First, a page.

I don’t think my sister or anyone in my family really knew what I did for a living or why.  She met an re-known, professionally recognized African American  IBCLC, RN at Harper Hospital.   My sister said, “She is great.  She is helping me.  Thomas is learning to breastfeed.   She is just like you.”  My sister never asked my advice, but she did see me struggle through the past 11 years of parenthood now with me well into my 40s.  The loss of income and career has been the biggest struggle for me.  I cried after hearing that I was great like this “GREAT” IBCLC.  Going from having a financial security of my own making to one at which I was completely dependent on another.   Going from being a health “professional” to just a parent.  I am ashamed to say that tears run down my face every time I admit to this.  I went from having a full-time job I was passionate about to being a stay-at-home mom dabbling here and there in the working world for encouragement.    I did choose this.  I asked my 2 week old son’s successful, business owning physical therapist if children benefit from a stay-at-home parent.  I was working full-time still and would come home on my lunch break to breastfeed.  Family helped me keep my job because we needed the great “government job” health insurance.  The family help didn’t last, once I had a second, “healthy” child.  I was pressured to stay home.  My job wasn’t important.  My husband worked.  I am one of a privileged generation of women who did have a choice.  My grandmothers and great-grandmothers didn’t have a choice.  Pam, the therapist, answered somewhat defensively, he’ll do fine in daycare.  I asked this same question to many of my mom’s generation of  mothers, “working mothers”.   I decided that I could always “work”.  I could never get back this time with my small children.  I choose to be a homemaker and full-time mom.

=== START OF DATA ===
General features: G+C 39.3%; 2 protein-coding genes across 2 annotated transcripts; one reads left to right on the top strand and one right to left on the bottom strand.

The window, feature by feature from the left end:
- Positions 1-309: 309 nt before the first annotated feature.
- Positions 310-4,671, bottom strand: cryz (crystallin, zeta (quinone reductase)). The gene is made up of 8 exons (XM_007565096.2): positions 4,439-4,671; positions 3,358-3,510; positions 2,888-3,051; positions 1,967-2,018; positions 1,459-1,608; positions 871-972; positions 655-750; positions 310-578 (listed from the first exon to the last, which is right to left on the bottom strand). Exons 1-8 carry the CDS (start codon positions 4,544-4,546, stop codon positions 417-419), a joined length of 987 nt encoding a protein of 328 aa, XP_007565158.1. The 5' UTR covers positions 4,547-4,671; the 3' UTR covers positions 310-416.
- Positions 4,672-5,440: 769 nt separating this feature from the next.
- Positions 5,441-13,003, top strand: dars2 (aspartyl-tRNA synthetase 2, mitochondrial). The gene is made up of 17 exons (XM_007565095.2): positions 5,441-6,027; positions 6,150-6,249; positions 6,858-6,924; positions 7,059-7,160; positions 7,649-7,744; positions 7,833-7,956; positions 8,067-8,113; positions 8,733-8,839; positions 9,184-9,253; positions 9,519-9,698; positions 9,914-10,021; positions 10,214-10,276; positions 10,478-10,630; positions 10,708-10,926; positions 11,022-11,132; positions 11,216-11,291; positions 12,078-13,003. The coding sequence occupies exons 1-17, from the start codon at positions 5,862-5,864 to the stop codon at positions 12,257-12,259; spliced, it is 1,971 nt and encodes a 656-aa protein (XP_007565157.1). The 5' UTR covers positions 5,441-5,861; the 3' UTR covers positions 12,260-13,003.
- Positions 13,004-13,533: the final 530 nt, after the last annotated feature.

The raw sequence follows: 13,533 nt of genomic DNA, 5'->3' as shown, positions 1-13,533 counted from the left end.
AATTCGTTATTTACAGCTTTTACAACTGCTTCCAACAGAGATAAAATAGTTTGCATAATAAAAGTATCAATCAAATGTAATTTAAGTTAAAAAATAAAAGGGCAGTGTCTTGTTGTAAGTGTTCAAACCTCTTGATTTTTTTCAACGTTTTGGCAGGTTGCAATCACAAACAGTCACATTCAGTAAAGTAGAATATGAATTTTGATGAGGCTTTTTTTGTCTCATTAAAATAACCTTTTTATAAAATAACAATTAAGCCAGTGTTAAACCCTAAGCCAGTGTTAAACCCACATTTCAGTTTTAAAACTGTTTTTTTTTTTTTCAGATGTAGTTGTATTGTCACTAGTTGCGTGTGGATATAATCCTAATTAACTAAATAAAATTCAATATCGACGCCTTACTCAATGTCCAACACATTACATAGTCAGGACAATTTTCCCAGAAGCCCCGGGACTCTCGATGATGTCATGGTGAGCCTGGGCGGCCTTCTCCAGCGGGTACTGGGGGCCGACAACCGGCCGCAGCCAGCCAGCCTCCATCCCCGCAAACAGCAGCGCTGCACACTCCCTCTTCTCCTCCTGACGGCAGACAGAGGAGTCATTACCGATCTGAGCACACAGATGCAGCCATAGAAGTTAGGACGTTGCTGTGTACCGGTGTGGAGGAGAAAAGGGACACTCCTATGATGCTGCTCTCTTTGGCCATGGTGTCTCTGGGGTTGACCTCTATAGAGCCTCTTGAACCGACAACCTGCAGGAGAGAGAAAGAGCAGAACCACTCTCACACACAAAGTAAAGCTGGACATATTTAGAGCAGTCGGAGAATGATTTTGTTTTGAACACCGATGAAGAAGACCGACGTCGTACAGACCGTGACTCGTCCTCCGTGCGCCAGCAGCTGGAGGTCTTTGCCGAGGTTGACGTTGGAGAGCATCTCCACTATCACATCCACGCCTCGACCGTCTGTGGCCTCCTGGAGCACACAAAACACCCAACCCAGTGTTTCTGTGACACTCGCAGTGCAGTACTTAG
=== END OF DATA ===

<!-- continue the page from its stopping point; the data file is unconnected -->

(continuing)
My sister never asked my advice.  She did watch me.  She watched me struggle feeding my first born.  He spent the first 2 weeks of his life with a feeding tube. Due to a heart condition and/or cognitive impairment he didn’t show vigorous, instinctive feeding behaviors.  She watched me pump and pump and pump.  The rest of the day was skin to skin and attempting feeds through lots of tears.  Those tears were both his and mine.  I lived and worked in Ypsilanti, Michigan for public health encouraging working class parents to raise healthy and thriving kids.  I remember a mother so mad at me.  I told her breastfeeding was best.  I wasn’t breastfed.  Maybe I was being judgemental.  It was just too emotional for me at that time.   I spoke without being careful.  I had to believe that, because I was putting so much energy at that moment into being successful.  I didn’t know how to raise healthy or thriving kids.  I did believe in what my colleagues said about breastfeeding and preventative health.  I did believe what I saw when interacting with thousands of families on what to do and what NOT to do.   I never met a family who didn’t love and strive to provide the best care for their children.